Some interviewees identified the manner of hiring of Director of Education J. Philip Parappally “as the cause of, and the beginning of, much of the difficulty the school board is currently facing.”
Some of the harshest criticism in the report on the York Region District School Board ordered by Education Minister Mitzie Hunter was reserved for Director J. Philip Parappally.
Some trustees — and most senior staff — said he does not have their confidence. The report notes his fractious relationships at the board, saying a “skilled leader” should have been able to move the board forward after three years at the helm.
Parents who attended Tuesday’s news conference with Hunter stood up and applauded after she announced her directives, but said they hope her next move is to send in a provincial supervisor and get a new director.
The report notes “the administrative side of the school board is struggling . . . suffering from damaged relationships, low morale, mistrust and a lack of strong, principled leadership.”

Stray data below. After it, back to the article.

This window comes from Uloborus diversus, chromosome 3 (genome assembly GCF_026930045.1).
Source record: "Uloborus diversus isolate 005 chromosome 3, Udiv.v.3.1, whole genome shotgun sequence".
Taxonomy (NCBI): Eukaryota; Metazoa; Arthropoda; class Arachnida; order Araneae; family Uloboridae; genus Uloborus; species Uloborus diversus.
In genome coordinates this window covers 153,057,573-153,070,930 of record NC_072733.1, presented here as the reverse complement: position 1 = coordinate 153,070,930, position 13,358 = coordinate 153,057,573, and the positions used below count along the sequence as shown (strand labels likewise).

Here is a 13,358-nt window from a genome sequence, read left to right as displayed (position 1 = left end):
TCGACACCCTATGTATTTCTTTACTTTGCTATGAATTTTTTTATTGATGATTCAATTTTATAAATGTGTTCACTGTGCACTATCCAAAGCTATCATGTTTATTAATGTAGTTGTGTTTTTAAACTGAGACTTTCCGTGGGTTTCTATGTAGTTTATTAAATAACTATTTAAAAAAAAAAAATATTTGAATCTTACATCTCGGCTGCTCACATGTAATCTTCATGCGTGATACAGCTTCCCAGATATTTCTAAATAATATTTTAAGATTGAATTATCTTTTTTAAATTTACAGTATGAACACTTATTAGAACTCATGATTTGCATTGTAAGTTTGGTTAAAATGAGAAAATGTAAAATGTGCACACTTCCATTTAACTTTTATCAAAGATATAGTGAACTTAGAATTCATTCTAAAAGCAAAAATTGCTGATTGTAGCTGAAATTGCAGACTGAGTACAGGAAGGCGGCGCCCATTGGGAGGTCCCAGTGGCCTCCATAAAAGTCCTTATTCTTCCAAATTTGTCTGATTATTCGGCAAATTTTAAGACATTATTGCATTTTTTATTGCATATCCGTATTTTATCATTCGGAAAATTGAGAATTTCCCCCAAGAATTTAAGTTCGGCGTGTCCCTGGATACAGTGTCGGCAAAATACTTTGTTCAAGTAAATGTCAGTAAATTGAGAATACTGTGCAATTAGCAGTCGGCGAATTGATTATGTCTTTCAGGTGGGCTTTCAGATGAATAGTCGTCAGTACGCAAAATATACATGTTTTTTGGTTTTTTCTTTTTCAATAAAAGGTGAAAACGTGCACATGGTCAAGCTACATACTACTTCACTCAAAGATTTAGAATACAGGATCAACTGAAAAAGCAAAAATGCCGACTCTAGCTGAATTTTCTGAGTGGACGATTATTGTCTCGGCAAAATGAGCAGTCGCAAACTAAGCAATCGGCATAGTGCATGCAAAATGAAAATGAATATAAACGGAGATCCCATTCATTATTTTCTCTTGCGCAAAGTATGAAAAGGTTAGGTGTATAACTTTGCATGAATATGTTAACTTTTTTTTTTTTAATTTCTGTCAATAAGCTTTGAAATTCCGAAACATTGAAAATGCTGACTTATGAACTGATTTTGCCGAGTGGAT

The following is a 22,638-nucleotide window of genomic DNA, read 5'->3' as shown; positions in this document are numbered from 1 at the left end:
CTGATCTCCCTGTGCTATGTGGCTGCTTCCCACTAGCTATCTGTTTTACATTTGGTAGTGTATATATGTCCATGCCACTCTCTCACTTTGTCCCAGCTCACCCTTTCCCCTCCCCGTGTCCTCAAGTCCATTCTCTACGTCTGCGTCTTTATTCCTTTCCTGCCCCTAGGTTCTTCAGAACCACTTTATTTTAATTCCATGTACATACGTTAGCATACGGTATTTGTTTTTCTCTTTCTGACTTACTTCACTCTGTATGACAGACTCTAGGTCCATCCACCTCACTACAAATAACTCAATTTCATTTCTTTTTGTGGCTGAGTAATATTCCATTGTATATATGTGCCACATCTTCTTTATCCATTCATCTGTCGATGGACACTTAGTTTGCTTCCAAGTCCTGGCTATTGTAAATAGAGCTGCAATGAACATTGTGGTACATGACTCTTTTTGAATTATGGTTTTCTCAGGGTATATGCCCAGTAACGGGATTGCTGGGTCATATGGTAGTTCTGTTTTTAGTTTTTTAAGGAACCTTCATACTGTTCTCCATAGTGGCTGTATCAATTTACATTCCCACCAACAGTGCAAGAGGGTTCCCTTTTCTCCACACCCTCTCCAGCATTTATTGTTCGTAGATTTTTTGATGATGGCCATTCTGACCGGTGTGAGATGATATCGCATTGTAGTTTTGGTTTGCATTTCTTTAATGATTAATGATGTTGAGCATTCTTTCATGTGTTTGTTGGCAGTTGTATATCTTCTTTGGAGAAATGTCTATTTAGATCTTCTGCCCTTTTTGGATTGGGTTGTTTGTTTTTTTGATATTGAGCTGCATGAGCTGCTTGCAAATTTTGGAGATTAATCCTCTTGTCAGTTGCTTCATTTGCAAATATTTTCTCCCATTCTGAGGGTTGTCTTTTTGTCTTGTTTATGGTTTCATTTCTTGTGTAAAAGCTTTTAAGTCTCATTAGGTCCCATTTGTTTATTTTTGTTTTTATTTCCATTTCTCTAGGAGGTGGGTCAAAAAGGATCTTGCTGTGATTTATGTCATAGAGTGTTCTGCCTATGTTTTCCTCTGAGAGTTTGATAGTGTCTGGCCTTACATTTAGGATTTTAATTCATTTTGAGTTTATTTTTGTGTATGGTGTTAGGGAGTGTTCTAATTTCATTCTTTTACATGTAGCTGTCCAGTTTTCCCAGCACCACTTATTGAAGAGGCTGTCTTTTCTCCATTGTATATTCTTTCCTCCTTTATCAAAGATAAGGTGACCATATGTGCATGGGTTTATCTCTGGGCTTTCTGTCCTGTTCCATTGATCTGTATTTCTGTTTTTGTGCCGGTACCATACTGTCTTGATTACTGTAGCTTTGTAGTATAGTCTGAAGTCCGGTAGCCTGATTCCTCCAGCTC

Senior staff are “operating in a culture of distrust” and felt intimidated, it says, and “this appears to have been cultivated by the director as we heard several accounts of the director announcing to the senior team that he trusts only three of them.”
The report says Parappally was given an unusual 10-year contract without any “meaningful” review of his performance, and that trustees, who are responsible for his hiring and development, have “not fulfilled either duty in a manner that is transparent and in keeping with good governance practices.”
Some of the interviewees identified the way in which Parappally was hired “as the cause of, and the beginning of, much of the difficulty the school board is currently facing.”
Hunter has ordered the board to renegotiate his contract and “job for life” clause, as well as see to it that a full performance appraisal is conducted by an independent human resources professional and take the input of staff and community members as well, by the end of May.
“The board’s actions demonstrate a gross disregard for the prevailing employment practices in the education sector as well as principles of good governance,” the report notes.